While cutting urinary catheters during removal is not recommended, some nurses and doctors still utilize this practice. It’s considered unsafe for two reasons primarily. Firstly, traction on the catheter could cause it to retract into the bladder if it’s cut. Secondly, the balloon might not deflate, which turns a simple catheter removal into something much more difficult and costly.
- Irrigating NG tubes with Coca-Cola
Many old-school nurses swear by Coca-Cola for NG tube flushing. In theory, this is due to the coke’s acidity. Regardless of the reason behind this method’s supposed effectiveness, it’s not recommended as it can affect the plastic tubing. Before using coke, juice, or something similar to flush an NG tube, refer to your facility’s guidelines. More likely than not, using water when flushing an NG tube will be the preferred method.
- Treating congestive heart failure (CHF) with rotating tourniquets
CHF patients used to be treated with rotating tourniquets. Essentially, these tourniquets were applied to the lower limbs to diminish venous return. These days, however, we have a wide variety of effective diuretics that can be used to help decrease the strain that excess fluid volume puts on the heart. Not only is this treatment more comfortable for patients than applying tourniquets, it’s much more effective.
Are there any old-school nurses working with you on your unit? If so, do they still practice a few of the skills mentioned in this article? Leave a comment below and let us know!
Adam Kay’s Letter to the Secretary of State for Health
Adam Kay, a former Doctor, publishes an open letter to the Secretary of State for Health calling for him to walk a mile in the shoes of a junior doctor.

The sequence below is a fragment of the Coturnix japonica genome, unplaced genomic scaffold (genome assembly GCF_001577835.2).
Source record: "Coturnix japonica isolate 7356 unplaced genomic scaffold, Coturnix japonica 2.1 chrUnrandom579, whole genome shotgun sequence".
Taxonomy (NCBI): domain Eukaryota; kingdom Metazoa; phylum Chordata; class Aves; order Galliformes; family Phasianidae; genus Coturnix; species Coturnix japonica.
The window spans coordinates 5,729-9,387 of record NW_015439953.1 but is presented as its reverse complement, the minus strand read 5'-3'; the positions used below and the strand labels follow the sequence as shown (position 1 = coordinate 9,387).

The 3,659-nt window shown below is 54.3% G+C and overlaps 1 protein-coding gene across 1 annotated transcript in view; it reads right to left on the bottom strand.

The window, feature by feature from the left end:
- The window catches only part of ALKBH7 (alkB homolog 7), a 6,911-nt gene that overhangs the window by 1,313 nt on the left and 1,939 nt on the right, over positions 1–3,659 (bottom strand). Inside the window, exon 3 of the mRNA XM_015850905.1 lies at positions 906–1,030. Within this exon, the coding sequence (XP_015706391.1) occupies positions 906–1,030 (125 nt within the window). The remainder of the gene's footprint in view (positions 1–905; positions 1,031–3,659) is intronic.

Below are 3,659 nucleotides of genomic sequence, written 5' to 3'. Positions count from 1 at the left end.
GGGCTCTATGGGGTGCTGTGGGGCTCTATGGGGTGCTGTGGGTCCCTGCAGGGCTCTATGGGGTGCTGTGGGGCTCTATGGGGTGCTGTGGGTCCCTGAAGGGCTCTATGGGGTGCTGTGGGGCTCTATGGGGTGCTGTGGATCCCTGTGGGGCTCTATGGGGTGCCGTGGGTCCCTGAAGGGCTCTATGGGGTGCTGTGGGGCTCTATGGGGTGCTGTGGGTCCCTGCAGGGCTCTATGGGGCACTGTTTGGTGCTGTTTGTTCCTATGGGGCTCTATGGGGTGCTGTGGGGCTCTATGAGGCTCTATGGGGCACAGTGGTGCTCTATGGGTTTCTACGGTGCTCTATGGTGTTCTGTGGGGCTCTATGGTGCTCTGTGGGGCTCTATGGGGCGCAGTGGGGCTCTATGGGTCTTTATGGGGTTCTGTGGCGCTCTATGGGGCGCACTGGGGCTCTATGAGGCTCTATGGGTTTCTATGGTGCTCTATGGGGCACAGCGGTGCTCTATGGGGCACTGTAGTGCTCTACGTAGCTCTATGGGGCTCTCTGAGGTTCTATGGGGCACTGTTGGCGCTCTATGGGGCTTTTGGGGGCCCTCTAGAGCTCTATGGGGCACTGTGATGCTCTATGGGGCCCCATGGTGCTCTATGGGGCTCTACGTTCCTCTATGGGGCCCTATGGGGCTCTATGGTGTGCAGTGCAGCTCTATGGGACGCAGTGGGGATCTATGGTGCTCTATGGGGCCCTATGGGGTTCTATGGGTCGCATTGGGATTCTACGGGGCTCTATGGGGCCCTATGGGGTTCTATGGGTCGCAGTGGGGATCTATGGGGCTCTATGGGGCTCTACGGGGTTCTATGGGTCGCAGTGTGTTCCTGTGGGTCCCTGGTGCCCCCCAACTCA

In his new book, ‘This is Going to Hurt: Secret Diaries of a Junior Doctor,’ the former obstetrics and gynaecology doctor writes candidly about his experiences as a junior doctor and the effect working in medicine has on both his personal and professional life.
In the open letter to The Secretary of State for Health, he said;
“Roger Fisher was a professor of law at Harvard University, who suggested back in 1981 that they should implant the American nuclear codes in the heart of a volunteer. If the President wanted to press the big red button and kill hundreds of thousands of innocent people, then first he’d have to take a butcher’s knife and dig it out of the volunteer’s chest himself; so that he realizes what death actually means first-hand, and understands the implications of his actions. Because the President would never press the button if he had to do that.
“Similarly, you and your successor and their successors for ever more should have to work some shifts alongside junior doctors. Not the thing you already do, where a chief executive shows you round a brand-new ward that’s gleaming like a space station. No: palliate a cancer patient; watch a trauma victim have their leg amputated; deliver a dead baby. Because I defy any human being, even you, to know what the job really entails and question a single doctor’s motivation. If you knew, you would be applauding them, you’d be proud of them, you’d be humbled by them, and you’d be eternally grateful for everything they do.
“The way you treat junior doctors demonstrably doesn’t work. I strongly suggest you seek a second opinion.
The Junior Doctors Survival Guide written by Nurses